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Performative Reinforcement Learning

Debmalya Mandal · Stelios Triantafyllou · Goran Radanovic

Exhibit Hall 1 #644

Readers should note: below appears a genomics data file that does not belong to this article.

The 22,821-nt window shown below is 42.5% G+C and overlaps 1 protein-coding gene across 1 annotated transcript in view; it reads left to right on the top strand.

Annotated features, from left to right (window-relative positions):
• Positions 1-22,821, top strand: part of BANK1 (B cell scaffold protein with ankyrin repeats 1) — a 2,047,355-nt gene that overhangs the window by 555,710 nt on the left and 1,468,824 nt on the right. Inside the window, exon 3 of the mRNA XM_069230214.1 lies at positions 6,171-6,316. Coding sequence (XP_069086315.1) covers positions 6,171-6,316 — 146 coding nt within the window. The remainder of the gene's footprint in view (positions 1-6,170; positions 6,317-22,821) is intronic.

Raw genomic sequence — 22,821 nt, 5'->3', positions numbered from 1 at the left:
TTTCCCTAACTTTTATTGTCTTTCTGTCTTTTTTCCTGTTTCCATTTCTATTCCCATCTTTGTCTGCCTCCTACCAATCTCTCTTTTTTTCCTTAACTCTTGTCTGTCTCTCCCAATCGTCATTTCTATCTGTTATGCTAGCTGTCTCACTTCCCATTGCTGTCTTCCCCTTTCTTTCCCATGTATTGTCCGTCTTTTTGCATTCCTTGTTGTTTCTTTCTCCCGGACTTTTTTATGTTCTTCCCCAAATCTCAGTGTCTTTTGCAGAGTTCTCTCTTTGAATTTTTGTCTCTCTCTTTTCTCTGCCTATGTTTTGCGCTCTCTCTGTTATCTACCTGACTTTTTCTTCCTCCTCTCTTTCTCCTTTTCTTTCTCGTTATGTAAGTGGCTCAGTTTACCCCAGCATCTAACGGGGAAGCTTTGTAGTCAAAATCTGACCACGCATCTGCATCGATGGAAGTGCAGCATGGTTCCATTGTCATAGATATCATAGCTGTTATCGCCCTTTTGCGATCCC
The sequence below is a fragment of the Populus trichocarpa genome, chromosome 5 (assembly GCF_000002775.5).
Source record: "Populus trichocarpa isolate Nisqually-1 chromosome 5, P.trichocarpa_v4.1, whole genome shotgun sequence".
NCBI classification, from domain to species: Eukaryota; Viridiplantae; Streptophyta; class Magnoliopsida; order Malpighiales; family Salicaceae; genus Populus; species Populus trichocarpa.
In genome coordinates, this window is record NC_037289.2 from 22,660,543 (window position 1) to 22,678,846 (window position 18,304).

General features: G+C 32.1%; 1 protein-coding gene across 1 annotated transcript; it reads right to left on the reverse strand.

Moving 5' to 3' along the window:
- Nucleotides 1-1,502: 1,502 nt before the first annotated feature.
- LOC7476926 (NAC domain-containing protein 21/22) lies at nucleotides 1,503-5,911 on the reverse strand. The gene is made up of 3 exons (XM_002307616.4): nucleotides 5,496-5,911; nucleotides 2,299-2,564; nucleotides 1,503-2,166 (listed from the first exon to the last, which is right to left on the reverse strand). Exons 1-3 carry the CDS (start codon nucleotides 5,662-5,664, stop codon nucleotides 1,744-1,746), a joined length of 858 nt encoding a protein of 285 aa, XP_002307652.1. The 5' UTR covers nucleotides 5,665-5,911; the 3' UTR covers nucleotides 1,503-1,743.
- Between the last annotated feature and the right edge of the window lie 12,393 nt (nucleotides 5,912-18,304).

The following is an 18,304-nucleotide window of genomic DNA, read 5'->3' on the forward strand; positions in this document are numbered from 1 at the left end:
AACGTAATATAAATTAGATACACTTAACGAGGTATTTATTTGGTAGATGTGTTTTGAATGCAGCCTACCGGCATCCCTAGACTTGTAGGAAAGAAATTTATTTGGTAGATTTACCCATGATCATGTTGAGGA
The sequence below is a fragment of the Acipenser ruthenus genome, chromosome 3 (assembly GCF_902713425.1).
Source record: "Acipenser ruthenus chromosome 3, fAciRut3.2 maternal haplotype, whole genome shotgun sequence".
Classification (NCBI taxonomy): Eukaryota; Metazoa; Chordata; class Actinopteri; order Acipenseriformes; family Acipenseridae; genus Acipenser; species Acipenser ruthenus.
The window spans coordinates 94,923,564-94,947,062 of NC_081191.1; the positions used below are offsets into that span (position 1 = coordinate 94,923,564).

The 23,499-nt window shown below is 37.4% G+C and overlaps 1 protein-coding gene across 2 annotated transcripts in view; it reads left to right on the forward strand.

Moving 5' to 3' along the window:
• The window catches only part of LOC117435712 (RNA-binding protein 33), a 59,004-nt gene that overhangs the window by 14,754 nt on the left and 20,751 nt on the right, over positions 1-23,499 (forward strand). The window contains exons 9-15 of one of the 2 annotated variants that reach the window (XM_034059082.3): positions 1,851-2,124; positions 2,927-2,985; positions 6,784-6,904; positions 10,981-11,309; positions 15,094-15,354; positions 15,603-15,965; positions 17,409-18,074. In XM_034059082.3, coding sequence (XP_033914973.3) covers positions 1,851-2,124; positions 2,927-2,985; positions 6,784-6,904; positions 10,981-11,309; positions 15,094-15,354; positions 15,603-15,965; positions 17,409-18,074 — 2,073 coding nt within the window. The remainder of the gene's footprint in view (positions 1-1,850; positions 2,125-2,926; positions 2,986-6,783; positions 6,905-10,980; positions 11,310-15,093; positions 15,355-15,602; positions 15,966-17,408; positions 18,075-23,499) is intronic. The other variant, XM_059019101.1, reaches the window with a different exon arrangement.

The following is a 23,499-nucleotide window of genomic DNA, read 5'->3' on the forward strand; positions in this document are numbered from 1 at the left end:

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We introduce the framework of performative reinforcement learning where the policy chosen by the learner affects the underlying reward and transition dynamics of the environment. Following the recent literature on performative prediction (Perdomo et al., 2020), we introduce the concept of performatively stable policy. We then consider a regularized version of the reinforcement learning problem and show that repeatedly optimizing this objective converges to a performatively stable policy under reasonable assumptions on the transition dynamics. Our proof utilizes the dual perspective of the reinforcement learning problem and may be of independent interest in analyzing the convergence of other algorithms with decision-dependent environments. We then extend our results for the setting where the learner just performs gradient ascent steps instead of fully optimizing the objective, and for the setting where the learner has access to a finite number of trajectories from the changed environment. For both the settings, we leverage the dual formulation of performative reinforcement learning, and establish convergence to a stable solution. Finally, through extensive experiments on a grid-world environment, we demonstrate the dependence of convergence on various parameters e.g. regularization, smoothness, and the number of samples.

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